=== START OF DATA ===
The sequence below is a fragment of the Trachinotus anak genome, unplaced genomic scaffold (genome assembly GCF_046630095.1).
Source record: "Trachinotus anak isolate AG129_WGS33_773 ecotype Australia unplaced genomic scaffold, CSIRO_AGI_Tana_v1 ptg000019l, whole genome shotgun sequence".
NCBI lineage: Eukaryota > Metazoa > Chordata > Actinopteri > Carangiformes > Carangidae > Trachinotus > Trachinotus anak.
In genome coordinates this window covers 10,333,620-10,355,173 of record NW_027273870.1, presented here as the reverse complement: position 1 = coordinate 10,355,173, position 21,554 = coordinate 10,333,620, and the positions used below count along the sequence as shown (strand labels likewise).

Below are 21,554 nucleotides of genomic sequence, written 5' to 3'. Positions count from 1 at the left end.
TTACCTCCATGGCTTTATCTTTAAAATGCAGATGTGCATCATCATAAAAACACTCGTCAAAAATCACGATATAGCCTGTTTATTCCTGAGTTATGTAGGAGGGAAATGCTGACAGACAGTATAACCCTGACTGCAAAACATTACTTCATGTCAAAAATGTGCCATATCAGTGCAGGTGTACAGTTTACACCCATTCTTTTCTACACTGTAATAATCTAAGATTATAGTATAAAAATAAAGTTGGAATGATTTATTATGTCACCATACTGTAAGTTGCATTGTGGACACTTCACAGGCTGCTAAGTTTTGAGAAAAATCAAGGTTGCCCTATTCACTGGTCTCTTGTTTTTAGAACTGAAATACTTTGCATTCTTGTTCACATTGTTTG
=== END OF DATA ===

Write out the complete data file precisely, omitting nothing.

The sequence below is a fragment of the Trachinotus anak genome, unplaced genomic scaffold (genome assembly GCF_046630095.1).
Source record: "Trachinotus anak isolate AG129_WGS33_773 ecotype Australia unplaced genomic scaffold, CSIRO_AGI_Tana_v1 ptg000019l, whole genome shotgun sequence".
NCBI lineage: Eukaryota > Metazoa > Chordata > Actinopteri > Carangiformes > Carangidae > Trachinotus > Trachinotus anak.
In genome coordinates this window covers 10,333,620-10,355,173 of record NW_027273870.1, presented here as the reverse complement: position 1 = coordinate 10,355,173, position 21,554 = coordinate 10,333,620, and the positions used below count along the sequence as shown (strand labels likewise).

Below are 21,554 nucleotides of genomic sequence, written 5' to 3'. Positions count from 1 at the left end.
TTACCTCCATGGCTTTATCTTTAAAATGCAGATGTGCATCATCATAAAAACACTCGTCAAAAATCACGATATAGCCTGTTTATTCCTGAGTTATGTAGGAGGGAAATGCTGACAGACAGTATAACCCTGACTGCAAAACATTACTTCATGTCAAAAATGTGCCATATCAGTGCAGGTGTACAGTTTACACCCATTCTTTTCTACACTGTAATAATCTAAGATTATAGTATAAAAATAAAGTTGGAATGATTTATTATGTCACCATACTGTAAGTTGCATTGTGGACACTTCACAGGCTGCTAAGTTTTGAGAAAAATCAAGGTTGCCCTATTCACTGGTCTCTTGTTTTTAGAACTGAAATACTTTGCATTCTTGTTCACATTGTTTG